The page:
[…] their energy. This doesn’t mean that they’re alone all the time. Balance is key as Marti Olsen Laney explains in her book, The Introvert Advantage: How to Thrive in an Extrovert World, […]

  • October 14, 2013 at 8:12 pm |

    […] conserve their energy. This doesn’t mean that they’re alone all the time. Balance is key as Marti Olsen Laneyexplains in her book, The Introvert Advantage: How to Thrive in an Extrovert World, “Introverts […]

  • November 21, 2013 at 2:51 pm |

    […] conserve their energy. This doesn’t mean that they’re alone all the time. Balance is key as Marti Olsen Laneyexplains in her book, The Introvert Advantage: How to Thrive in an Extrovert World, “Introverts […]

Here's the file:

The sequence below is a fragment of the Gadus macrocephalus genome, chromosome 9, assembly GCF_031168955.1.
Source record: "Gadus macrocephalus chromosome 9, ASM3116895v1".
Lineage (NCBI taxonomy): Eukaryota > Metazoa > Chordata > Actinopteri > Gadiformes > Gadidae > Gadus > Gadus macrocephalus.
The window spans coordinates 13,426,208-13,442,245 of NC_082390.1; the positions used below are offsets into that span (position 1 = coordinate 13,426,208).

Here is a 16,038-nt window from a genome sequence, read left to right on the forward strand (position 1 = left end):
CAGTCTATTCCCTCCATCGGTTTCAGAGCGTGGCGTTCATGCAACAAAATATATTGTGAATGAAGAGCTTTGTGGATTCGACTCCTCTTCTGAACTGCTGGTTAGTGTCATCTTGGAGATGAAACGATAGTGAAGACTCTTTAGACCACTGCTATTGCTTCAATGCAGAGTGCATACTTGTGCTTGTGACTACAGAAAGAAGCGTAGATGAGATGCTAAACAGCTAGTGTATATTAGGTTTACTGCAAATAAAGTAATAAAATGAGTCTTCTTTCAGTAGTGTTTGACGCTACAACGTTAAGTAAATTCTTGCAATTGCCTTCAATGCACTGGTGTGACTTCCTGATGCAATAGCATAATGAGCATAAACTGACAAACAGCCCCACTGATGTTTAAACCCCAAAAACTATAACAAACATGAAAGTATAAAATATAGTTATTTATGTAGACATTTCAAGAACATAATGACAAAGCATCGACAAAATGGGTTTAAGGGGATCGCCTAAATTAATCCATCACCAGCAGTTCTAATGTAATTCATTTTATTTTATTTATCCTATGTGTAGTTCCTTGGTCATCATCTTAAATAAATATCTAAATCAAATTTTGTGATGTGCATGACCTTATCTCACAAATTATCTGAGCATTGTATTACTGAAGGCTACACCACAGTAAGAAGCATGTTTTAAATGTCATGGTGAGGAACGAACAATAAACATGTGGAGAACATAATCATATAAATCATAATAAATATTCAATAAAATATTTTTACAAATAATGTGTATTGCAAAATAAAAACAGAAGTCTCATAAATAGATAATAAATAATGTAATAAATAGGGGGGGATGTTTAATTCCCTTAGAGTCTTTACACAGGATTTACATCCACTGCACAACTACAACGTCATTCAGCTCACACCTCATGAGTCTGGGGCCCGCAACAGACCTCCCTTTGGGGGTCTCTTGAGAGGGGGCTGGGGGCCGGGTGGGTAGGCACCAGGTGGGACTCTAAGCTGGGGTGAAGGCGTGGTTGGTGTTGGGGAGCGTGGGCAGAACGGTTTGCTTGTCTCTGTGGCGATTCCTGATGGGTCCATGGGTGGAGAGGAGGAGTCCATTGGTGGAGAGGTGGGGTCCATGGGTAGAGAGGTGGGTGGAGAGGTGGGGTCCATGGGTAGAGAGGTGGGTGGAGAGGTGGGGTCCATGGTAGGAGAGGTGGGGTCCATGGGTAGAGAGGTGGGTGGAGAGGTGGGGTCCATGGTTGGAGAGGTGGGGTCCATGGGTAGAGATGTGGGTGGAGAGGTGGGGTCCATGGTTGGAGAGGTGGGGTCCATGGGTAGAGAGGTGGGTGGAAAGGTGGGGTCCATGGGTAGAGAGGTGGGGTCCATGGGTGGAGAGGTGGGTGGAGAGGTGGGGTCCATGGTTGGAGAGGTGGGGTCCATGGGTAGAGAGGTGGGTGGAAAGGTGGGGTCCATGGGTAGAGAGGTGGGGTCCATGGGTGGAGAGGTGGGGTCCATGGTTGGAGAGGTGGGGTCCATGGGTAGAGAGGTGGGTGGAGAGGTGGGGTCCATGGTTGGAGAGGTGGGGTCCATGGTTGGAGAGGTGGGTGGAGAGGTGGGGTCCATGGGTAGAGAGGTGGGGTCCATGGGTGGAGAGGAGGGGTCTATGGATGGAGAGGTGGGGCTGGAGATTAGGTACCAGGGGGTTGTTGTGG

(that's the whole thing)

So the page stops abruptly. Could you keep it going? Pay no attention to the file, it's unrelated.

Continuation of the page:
• […] conserve their energy. This doesn’t mean that they’re alone all the time. Balance is key as Marti Olsen Laney explains in her book, The Introvert Advantage: How to Thrive in an Extrovert World, “Introverts […]